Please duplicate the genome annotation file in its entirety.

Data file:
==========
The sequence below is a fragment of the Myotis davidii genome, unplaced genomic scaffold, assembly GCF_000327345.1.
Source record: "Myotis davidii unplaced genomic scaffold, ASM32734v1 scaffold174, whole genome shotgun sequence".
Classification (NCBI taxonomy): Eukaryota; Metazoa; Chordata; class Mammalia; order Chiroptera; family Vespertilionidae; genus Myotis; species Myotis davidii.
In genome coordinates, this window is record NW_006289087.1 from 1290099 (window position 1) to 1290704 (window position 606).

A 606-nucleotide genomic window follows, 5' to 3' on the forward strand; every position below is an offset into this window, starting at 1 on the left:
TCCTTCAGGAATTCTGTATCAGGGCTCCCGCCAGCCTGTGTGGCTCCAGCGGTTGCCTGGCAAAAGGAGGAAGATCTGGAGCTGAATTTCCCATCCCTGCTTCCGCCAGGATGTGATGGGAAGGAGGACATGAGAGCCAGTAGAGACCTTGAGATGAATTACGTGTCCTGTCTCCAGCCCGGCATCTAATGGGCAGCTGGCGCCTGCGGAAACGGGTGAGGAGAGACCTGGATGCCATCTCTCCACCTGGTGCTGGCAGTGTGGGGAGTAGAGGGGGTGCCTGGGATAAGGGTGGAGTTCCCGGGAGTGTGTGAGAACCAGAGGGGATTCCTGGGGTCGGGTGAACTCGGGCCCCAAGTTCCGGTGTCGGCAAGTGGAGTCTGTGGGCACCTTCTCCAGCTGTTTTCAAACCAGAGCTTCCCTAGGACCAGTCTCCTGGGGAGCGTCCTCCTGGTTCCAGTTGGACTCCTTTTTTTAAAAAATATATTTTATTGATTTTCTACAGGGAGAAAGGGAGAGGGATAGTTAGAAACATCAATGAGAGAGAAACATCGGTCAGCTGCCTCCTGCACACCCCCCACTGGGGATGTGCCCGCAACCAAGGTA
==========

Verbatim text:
The sequence below is a fragment of the Myotis davidii genome, unplaced genomic scaffold, assembly GCF_000327345.1.
Source record: "Myotis davidii unplaced genomic scaffold, ASM32734v1 scaffold174, whole genome shotgun sequence".
Classification (NCBI taxonomy): Eukaryota; Metazoa; Chordata; class Mammalia; order Chiroptera; family Vespertilionidae; genus Myotis; species Myotis davidii.
In genome coordinates, this window is record NW_006289087.1 from 1290099 (window position 1) to 1290704 (window position 606).

A 606-nucleotide genomic window follows, 5' to 3' on the forward strand; every position below is an offset into this window, starting at 1 on the left:
TCCTTCAGGAATTCTGTATCAGGGCTCCCGCCAGCCTGTGTGGCTCCAGCGGTTGCCTGGCAAAAGGAGGAAGATCTGGAGCTGAATTTCCCATCCCTGCTTCCGCCAGGATGTGATGGGAAGGAGGACATGAGAGCCAGTAGAGACCTTGAGATGAATTACGTGTCCTGTCTCCAGCCCGGCATCTAATGGGCAGCTGGCGCCTGCGGAAACGGGTGAGGAGAGACCTGGATGCCATCTCTCCACCTGGTGCTGGCAGTGTGGGGAGTAGAGGGGGTGCCTGGGATAAGGGTGGAGTTCCCGGGAGTGTGTGAGAACCAGAGGGGATTCCTGGGGTCGGGTGAACTCGGGCCCCAAGTTCCGGTGTCGGCAAGTGGAGTCTGTGGGCACCTTCTCCAGCTGTTTTCAAACCAGAGCTTCCCTAGGACCAGTCTCCTGGGGAGCGTCCTCCTGGTTCCAGTTGGACTCCTTTTTTTAAAAAATATATTTTATTGATTTTCTACAGGGAGAAAGGGAGAGGGATAGTTAGAAACATCAATGAGAGAGAAACATCGGTCAGCTGCCTCCTGCACACCCCCCACTGGGGATGTGCCCGCAACCAAGGTA